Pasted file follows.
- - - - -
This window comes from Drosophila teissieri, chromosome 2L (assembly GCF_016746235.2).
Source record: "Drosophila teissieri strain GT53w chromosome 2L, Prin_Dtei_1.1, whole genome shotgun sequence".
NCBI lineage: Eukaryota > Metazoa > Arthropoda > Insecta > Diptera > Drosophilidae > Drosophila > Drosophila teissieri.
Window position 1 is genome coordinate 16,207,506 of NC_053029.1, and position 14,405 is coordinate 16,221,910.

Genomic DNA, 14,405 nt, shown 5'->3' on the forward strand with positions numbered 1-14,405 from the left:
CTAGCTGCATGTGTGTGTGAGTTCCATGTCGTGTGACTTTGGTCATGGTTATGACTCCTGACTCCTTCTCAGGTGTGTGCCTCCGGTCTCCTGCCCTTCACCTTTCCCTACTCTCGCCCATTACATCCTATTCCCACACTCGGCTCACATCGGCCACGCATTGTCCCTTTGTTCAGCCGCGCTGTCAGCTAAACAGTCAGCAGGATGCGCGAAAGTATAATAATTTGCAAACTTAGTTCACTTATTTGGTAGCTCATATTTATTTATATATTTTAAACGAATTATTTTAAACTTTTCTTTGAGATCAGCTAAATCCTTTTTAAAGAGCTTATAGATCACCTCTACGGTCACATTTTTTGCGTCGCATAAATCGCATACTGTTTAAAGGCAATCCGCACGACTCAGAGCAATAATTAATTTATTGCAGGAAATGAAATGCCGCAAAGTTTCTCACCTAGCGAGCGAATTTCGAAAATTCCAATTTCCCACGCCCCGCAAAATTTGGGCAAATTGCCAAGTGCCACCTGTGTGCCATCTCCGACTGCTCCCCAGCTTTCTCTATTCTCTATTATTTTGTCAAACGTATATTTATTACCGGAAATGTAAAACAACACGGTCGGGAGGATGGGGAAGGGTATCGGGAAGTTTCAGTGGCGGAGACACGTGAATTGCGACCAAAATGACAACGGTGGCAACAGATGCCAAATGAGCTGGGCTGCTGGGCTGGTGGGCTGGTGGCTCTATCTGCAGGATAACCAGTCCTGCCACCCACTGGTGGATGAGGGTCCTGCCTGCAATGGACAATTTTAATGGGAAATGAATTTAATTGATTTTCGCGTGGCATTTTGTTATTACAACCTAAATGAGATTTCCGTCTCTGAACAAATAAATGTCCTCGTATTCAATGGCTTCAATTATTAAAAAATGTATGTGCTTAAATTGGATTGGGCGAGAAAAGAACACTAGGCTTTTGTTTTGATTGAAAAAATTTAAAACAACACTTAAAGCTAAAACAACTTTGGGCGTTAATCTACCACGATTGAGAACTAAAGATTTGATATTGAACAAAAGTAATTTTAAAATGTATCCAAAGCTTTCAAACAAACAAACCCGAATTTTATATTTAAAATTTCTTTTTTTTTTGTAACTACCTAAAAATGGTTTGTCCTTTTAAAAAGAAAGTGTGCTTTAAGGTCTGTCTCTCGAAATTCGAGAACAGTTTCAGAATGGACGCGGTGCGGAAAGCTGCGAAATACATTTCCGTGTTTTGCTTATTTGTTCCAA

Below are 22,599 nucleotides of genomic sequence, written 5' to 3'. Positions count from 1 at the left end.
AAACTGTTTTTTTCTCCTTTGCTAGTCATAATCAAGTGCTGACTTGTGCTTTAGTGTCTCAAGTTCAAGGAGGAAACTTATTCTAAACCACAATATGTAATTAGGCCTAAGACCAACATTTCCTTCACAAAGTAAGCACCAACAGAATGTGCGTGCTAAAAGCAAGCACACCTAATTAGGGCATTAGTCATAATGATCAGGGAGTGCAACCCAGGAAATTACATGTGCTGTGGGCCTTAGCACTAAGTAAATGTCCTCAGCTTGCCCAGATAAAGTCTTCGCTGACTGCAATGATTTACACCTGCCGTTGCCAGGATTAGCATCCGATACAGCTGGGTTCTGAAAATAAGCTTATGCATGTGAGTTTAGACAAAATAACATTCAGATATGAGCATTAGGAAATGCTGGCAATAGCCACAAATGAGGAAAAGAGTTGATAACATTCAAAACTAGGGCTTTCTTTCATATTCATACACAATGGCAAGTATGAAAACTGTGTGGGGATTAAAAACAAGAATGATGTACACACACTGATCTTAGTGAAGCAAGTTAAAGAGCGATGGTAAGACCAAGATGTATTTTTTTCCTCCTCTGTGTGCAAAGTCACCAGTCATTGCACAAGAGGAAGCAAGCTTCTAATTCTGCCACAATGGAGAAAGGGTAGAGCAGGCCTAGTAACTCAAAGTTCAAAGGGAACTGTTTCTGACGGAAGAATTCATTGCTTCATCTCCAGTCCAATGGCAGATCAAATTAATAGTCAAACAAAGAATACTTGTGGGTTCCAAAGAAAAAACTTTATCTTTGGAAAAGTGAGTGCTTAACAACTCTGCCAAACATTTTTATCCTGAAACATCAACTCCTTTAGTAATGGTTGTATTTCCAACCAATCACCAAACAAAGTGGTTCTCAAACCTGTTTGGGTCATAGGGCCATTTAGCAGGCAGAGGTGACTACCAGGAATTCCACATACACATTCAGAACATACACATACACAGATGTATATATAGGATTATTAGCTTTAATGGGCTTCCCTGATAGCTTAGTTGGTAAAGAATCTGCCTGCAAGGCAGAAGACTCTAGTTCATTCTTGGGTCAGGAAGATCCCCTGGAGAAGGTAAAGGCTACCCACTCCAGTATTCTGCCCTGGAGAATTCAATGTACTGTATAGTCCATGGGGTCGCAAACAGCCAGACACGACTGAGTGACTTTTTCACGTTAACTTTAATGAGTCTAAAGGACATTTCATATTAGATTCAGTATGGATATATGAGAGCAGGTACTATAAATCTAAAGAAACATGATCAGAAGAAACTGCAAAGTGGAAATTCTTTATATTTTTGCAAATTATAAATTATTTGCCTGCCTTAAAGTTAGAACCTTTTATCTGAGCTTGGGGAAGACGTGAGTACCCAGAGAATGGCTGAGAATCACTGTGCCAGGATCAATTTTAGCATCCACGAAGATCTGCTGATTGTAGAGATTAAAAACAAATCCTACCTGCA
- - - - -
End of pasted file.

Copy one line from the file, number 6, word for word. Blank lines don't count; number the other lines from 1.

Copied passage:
CTAGCTGCATGTGTGTGTGAGTTCCATGTCGTGTGACTTTGGTCATGGTTATGACTCCTGACTCCTTCTCAGGTGTGTGCCTCCGGTCTCCTGCCCTTCACCTTTCCCTACTCTCGCCCATTACATCCTATTCCCACACTCGGCTCACATCGGCCACGCATTGTCCCTTTGTTCAGCCGCGCTGTCAGCTAAACAGTCAGCAGGATGCGCGAAAGTATAATAATTTGCAAACTTAGTTCACTTATTTGGTAGCTCATATTTATTTATATATTTTAAACGAATTATTTTAAACTTTTCTTTGAGATCAGCTAAATCCTTTTTAAAGAGCTTATAGATCACCTCTACGGTCACATTTTTTGCGTCGCATAAATCGCATACTGTTTAAAGGCAATCCGCACGACTCAGAGCAATAATTAATTTATTGCAGGAAATGAAATGCCGCAAAGTTTCTCACCTAGCGAGCGAATTTCGAAAATTCCAATTTCCCACGCCCCGCAAAATTTGGGCAAATTGCCAAGTGCCACCTGTGTGCCATCTCCGACTGCTCCCCAGCTTTCTCTATTCTCTATTATTTTGTCAAACGTATATTTATTACCGGAAATGTAAAACAACACGGTCGGGAGGATGGGGAAGGGTATCGGGAAGTTTCAGTGGCGGAGACACGTGAATTGCGACCAAAATGACAACGGTGGCAACAGATGCCAAATGAGCTGGGCTGCTGGGCTGGTGGGCTGGTGGCTCTATCTGCAGGATAACCAGTCCTGCCACCCACTGGTGGATGAGGGTCCTGCCTGCAATGGACAATTTTAATGGGAAATGAATTTAATTGATTTTCGCGTGGCATTTTGTTATTACAACCTAAATGAGATTTCCGTCTCTGAACAAATAAATGTCCTCGTATTCAATGGCTTCAATTATTAAAAAATGTATGTGCTTAAATTGGATTGGGCGAGAAAAGAACACTAGGCTTTTGTTTTGATTGAAAAAATTTAAAACAACACTTAAAGCTAAAACAACTTTGGGCGTTAATCTACCACGATTGAGAACTAAAGATTTGATATTGAACAAAAGTAATTTTAAAATGTATCCAAAGCTTTCAAACAAACAAACCCGAATTTTATATTTAAAATTTCTTTTTTTTTTGTAACTACCTAAAAATGGTTTGTCCTTTTAAAAAGAAAGTGTGCTTTAAGGTCTGTCTCTCGAAATTCGAGAACAGTTTCAGAATGGACGCGGTGCGGAAAGCTGCGAAATACATTTCCGTGTTTTGCTTATTTGTTCCAA